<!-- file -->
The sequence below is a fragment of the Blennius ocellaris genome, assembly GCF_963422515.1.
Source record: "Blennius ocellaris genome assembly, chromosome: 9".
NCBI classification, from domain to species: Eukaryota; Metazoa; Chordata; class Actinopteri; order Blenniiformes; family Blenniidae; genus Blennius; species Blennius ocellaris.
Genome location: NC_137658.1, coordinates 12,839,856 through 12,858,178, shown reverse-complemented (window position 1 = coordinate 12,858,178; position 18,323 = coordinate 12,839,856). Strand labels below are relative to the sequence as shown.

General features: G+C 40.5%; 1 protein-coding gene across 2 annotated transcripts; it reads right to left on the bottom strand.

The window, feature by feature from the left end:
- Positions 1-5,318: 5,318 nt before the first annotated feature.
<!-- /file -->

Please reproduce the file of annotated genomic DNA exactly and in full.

The sequence below is a fragment of the Blennius ocellaris genome, assembly GCF_963422515.1.
Source record: "Blennius ocellaris genome assembly, chromosome: 9".
NCBI classification, from domain to species: Eukaryota; Metazoa; Chordata; class Actinopteri; order Blenniiformes; family Blenniidae; genus Blennius; species Blennius ocellaris.
Genome location: NC_137658.1, coordinates 12,839,856 through 12,858,178, shown reverse-complemented (window position 1 = coordinate 12,858,178; position 18,323 = coordinate 12,839,856). Strand labels below are relative to the sequence as shown.

General features: G+C 40.5%; 1 protein-coding gene across 2 annotated transcripts; it reads right to left on the bottom strand.

The window, feature by feature from the left end:
- Positions 1-5,318: 5,318 nt before the first annotated feature.